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As women we identify as mothers, sisters, daughters, wives and sometimes even exceptional cooks. It is very rarely that the answer to the question “who are you?” posed to a woman would result in answers such as entrepreneurs or executives. This is mainly because of the gender stereotypes placed on the identity of women that inevitably relate to what they define themselves to be. In contemporary society however you find that this concept is changing. Women seem to be more open to white collar jobs that result in a nine to five routine job.

Daycares seem to be thriving and women seem to be more open to seeking help to bring up their children. I distinctly remember a time where in Sri Lanka the job of a teacher for a woman was seen as the ideal job opportunity and was even something looked for when it came to marriage. The idea behind this was that they would finish their jobs precisely when the child would finish school hence leaving enough time for the child to be looked after. What did women do to have this kind of stereotype placed on them? Frankly, nothing. These are concepts that evolve over time. Sure, they bring in a lot of controversy but at the end of the day, as with all of life we need to take the good with the bad.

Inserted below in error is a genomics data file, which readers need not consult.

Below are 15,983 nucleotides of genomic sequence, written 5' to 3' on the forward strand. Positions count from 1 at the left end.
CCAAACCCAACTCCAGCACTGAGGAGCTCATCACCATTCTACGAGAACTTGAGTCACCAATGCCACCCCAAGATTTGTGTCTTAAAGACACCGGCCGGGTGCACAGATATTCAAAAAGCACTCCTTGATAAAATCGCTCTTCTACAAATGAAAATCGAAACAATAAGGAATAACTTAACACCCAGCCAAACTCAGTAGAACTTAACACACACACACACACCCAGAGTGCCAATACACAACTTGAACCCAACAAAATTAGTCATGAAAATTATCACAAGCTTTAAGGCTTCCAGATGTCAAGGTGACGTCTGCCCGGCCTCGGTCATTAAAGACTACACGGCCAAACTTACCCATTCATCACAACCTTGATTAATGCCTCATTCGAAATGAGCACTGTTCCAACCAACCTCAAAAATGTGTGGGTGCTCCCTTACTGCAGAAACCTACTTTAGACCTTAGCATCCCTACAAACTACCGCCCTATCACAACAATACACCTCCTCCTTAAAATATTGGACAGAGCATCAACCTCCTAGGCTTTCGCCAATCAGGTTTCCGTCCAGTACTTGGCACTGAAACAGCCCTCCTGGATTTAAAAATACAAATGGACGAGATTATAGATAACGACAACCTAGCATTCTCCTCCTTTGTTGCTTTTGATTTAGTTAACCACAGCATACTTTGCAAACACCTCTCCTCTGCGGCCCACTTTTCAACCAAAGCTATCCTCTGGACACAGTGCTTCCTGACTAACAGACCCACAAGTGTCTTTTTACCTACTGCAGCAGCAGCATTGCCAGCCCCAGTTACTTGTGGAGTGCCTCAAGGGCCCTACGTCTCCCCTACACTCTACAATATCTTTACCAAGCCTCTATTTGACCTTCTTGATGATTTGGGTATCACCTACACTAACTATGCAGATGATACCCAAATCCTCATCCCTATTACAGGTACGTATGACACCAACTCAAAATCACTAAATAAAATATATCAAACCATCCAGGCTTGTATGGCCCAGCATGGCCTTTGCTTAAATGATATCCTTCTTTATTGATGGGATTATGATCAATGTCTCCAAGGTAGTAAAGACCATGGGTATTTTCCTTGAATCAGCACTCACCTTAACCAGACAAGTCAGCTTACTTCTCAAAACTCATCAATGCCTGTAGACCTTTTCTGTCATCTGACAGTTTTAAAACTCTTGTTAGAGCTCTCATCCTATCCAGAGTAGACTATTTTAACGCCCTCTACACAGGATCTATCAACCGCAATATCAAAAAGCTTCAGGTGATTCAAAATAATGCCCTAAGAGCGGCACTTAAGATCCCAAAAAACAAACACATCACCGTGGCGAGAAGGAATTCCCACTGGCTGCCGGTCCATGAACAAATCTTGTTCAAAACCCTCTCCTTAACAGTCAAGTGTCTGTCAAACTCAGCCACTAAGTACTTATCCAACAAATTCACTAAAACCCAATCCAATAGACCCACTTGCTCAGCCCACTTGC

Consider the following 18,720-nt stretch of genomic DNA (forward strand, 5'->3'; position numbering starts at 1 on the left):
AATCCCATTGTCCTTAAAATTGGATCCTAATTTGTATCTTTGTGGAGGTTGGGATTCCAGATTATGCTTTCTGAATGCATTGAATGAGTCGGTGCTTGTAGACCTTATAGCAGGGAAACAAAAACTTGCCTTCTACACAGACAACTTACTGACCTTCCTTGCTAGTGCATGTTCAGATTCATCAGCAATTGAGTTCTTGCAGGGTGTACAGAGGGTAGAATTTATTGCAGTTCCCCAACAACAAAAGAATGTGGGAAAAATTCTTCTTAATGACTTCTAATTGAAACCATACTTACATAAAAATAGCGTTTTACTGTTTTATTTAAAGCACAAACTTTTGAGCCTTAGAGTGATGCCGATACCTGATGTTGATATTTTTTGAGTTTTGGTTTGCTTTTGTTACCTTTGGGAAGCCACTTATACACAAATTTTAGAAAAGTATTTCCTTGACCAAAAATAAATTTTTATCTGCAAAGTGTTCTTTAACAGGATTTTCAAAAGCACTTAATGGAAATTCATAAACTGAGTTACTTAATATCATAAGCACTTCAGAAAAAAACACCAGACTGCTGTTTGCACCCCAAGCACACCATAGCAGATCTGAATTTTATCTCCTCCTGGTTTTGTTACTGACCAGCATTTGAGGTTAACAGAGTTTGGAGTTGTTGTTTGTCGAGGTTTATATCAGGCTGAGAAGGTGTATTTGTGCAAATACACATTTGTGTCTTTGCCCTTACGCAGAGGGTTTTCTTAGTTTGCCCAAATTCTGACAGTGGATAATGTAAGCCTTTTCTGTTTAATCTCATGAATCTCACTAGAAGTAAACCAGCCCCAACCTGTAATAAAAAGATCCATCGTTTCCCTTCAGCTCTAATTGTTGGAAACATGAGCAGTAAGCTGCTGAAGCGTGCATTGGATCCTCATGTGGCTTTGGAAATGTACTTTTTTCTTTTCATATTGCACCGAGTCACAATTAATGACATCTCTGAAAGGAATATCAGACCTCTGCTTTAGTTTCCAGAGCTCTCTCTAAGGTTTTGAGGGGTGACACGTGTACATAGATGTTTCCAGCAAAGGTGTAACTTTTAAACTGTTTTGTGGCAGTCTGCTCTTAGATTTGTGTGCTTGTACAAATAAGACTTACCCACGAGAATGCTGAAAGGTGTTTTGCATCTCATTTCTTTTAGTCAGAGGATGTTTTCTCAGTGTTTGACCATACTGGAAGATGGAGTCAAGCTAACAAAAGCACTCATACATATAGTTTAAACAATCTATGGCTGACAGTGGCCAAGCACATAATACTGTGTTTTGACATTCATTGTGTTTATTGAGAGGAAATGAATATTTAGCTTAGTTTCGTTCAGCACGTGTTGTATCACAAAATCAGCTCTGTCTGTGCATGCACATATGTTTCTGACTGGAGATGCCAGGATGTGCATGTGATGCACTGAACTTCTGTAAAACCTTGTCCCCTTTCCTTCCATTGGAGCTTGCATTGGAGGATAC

As a student, I am compelled to almost always use taxi companies to move around. I was once fascinated when I was picked up by a woman driver who engaged me in a conversation that gave me an insight into the injustices that thriving women faced in the workplace as they continuously struggle with their identity. This lady’s main argument was that there was nothing different in what she did as a driver and what her male colleagues did. However, there is a constant disparity in her pay and the treatment given to her by her officials. 

As you can see, no woman has an easy life. Identifying as a woman in a contemporary society is hard regardless of the constant movements supporting women’s rights. However there is one thing certain, we are not alone. Your identity be it wife, mother, daughter or sister gives you the strength to carry on.

Shenali Perera is a past pupil of Ladies’ College who is currently pursuing international relations at the Royal Institute of Colombo an affiliate of the University of London. She is a passionate participant in the Sri Lanka Model United Nations who believes in finding solutions or even coming close to them with matters regarding to world peace. She also believes that every woman has equal potential in them and that they should be given equal opportunities to reach them.

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